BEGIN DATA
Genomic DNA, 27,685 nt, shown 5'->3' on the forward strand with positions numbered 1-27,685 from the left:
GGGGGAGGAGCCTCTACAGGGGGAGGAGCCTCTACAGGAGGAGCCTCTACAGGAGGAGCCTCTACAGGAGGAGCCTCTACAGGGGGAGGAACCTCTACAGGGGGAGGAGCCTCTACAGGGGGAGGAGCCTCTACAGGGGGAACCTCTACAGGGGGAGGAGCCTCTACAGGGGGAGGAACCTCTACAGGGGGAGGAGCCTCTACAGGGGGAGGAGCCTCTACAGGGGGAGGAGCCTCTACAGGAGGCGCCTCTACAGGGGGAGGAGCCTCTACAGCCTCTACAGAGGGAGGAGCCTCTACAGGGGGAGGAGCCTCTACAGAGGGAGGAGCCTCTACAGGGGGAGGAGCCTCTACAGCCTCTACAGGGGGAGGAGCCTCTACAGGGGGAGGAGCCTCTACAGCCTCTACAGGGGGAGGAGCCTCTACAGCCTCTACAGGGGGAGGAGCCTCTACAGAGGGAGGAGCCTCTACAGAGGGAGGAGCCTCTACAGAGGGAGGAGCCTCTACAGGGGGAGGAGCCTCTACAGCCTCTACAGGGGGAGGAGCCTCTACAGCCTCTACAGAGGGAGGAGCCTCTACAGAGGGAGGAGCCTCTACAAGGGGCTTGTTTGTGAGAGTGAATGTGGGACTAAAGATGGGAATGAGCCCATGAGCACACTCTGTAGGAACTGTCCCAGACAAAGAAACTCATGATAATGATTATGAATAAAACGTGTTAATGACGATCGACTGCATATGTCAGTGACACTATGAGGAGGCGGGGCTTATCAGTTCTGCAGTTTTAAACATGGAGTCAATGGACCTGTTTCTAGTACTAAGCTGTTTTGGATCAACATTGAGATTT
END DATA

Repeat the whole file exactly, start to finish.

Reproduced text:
Genomic DNA, 27,685 nt, shown 5'->3' on the forward strand with positions numbered 1-27,685 from the left:
GGGGGAGGAGCCTCTACAGGGGGAGGAGCCTCTACAGGAGGAGCCTCTACAGGAGGAGCCTCTACAGGAGGAGCCTCTACAGGGGGAGGAACCTCTACAGGGGGAGGAGCCTCTACAGGGGGAGGAGCCTCTACAGGGGGAACCTCTACAGGGGGAGGAGCCTCTACAGGGGGAGGAACCTCTACAGGGGGAGGAGCCTCTACAGGGGGAGGAGCCTCTACAGGGGGAGGAGCCTCTACAGGAGGCGCCTCTACAGGGGGAGGAGCCTCTACAGCCTCTACAGAGGGAGGAGCCTCTACAGGGGGAGGAGCCTCTACAGAGGGAGGAGCCTCTACAGGGGGAGGAGCCTCTACAGCCTCTACAGGGGGAGGAGCCTCTACAGGGGGAGGAGCCTCTACAGCCTCTACAGGGGGAGGAGCCTCTACAGCCTCTACAGGGGGAGGAGCCTCTACAGAGGGAGGAGCCTCTACAGAGGGAGGAGCCTCTACAGAGGGAGGAGCCTCTACAGGGGGAGGAGCCTCTACAGCCTCTACAGGGGGAGGAGCCTCTACAGCCTCTACAGAGGGAGGAGCCTCTACAGAGGGAGGAGCCTCTACAAGGGGCTTGTTTGTGAGAGTGAATGTGGGACTAAAGATGGGAATGAGCCCATGAGCACACTCTGTAGGAACTGTCCCAGACAAAGAAACTCATGATAATGATTATGAATAAAACGTGTTAATGACGATCGACTGCATATGTCAGTGACACTATGAGGAGGCGGGGCTTATCAGTTCTGCAGTTTTAAACATGGAGTCAATGGACCTGTTTCTAGTACTAAGCTGTTTTGGATCAACATTGAGATTT